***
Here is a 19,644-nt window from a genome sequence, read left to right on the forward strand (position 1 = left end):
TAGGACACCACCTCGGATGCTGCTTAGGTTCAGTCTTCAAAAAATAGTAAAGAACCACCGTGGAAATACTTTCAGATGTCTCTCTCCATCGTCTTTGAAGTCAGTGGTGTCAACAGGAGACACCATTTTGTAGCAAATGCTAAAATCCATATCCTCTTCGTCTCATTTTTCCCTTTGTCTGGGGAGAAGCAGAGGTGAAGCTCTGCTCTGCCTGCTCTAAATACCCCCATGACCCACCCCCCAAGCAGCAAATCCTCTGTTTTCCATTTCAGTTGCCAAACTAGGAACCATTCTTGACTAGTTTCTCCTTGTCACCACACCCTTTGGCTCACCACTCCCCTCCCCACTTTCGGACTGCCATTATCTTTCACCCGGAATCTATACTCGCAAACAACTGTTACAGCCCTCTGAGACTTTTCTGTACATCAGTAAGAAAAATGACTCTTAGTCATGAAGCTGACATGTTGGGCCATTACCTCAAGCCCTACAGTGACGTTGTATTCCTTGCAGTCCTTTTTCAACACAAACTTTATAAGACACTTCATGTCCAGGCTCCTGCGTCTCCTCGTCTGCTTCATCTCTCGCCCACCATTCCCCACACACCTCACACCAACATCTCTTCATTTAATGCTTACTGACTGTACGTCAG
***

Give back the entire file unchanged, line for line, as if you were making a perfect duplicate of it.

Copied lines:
Here is a 19,644-nt window from a genome sequence, read left to right on the forward strand (position 1 = left end):
TAGGACACCACCTCGGATGCTGCTTAGGTTCAGTCTTCAAAAAATAGTAAAGAACCACCGTGGAAATACTTTCAGATGTCTCTCTCCATCGTCTTTGAAGTCAGTGGTGTCAACAGGAGACACCATTTTGTAGCAAATGCTAAAATCCATATCCTCTTCGTCTCATTTTTCCCTTTGTCTGGGGAGAAGCAGAGGTGAAGCTCTGCTCTGCCTGCTCTAAATACCCCCATGACCCACCCCCCAAGCAGCAAATCCTCTGTTTTCCATTTCAGTTGCCAAACTAGGAACCATTCTTGACTAGTTTCTCCTTGTCACCACACCCTTTGGCTCACCACTCCCCTCCCCACTTTCGGACTGCCATTATCTTTCACCCGGAATCTATACTCGCAAACAACTGTTACAGCCCTCTGAGACTTTTCTGTACATCAGTAAGAAAAATGACTCTTAGTCATGAAGCTGACATGTTGGGCCATTACCTCAAGCCCTACAGTGACGTTGTATTCCTTGCAGTCCTTTTTCAACACAAACTTTATAAGACACTTCATGTCCAGGCTCCTGCGTCTCCTCGTCTGCTTCATCTCTCGCCCACCATTCCCCACACACCTCACACCAACATCTCTTCATTTAATGCTTACTGACTGTACGTCAG